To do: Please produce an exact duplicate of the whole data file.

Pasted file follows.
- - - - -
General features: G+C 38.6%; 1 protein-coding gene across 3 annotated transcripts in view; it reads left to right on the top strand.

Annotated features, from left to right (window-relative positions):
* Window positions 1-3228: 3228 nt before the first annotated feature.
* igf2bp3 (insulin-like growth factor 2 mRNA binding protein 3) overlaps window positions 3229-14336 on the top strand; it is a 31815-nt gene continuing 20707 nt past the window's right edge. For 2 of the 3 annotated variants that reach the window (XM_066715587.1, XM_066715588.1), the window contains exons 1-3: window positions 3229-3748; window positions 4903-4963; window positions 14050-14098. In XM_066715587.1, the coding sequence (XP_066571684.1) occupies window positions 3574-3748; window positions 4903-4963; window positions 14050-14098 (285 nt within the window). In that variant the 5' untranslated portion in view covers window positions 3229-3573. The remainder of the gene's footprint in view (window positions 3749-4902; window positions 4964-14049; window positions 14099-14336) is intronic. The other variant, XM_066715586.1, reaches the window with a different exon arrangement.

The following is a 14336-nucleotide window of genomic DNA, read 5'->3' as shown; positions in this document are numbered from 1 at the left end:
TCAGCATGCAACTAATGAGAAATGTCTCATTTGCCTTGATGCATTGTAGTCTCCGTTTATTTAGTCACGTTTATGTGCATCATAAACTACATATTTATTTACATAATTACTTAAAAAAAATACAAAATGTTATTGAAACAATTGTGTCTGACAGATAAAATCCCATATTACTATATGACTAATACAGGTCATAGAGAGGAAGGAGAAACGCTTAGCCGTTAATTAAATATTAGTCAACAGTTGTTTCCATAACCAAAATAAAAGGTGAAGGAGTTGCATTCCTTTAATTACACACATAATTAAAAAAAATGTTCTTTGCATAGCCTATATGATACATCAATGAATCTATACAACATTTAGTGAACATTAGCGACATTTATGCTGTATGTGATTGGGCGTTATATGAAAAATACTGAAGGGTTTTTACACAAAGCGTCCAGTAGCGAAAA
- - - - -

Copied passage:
General features: G+C 38.6%; 1 protein-coding gene across 3 annotated transcripts in view; it reads left to right on the top strand.

Annotated features, from left to right (window-relative positions):
* Window positions 1-3228: 3228 nt before the first annotated feature.
* igf2bp3 (insulin-like growth factor 2 mRNA binding protein 3) overlaps window positions 3229-14336 on the top strand; it is a 31815-nt gene continuing 20707 nt past the window's right edge. For 2 of the 3 annotated variants that reach the window (XM_066715587.1, XM_066715588.1), the window contains exons 1-3: window positions 3229-3748; window positions 4903-4963; window positions 14050-14098. In XM_066715587.1, the coding sequence (XP_066571684.1) occupies window positions 3574-3748; window positions 4903-4963; window positions 14050-14098 (285 nt within the window). In that variant the 5' untranslated portion in view covers window positions 3229-3573. The remainder of the gene's footprint in view (window positions 3749-4902; window positions 4964-14049; window positions 14099-14336) is intronic. The other variant, XM_066715586.1, reaches the window with a different exon arrangement.

The following is a 14336-nucleotide window of genomic DNA, read 5'->3' as shown; positions in this document are numbered from 1 at the left end:
TCAGCATGCAACTAATGAGAAATGTCTCATTTGCCTTGATGCATTGTAGTCTCCGTTTATTTAGTCACGTTTATGTGCATCATAAACTACATATTTATTTACATAATTACTTAAAAAAAATACAAAATGTTATTGAAACAATTGTGTCTGACAGATAAAATCCCATATTACTATATGACTAATACAGGTCATAGAGAGGAAGGAGAAACGCTTAGCCGTTAATTAAATATTAGTCAACAGTTGTTTCCATAACCAAAATAAAAGGTGAAGGAGTTGCATTCCTTTAATTACACACATAATTAAAAAAAATGTTCTTTGCATAGCCTATATGATACATCAATGAATCTATACAACATTTAGTGAACATTAGCGACATTTATGCTGTATGTGATTGGGCGTTATATGAAAAATACTGAAGGGTTTTTACACAAAGCGTCCAGTAGCGAAAA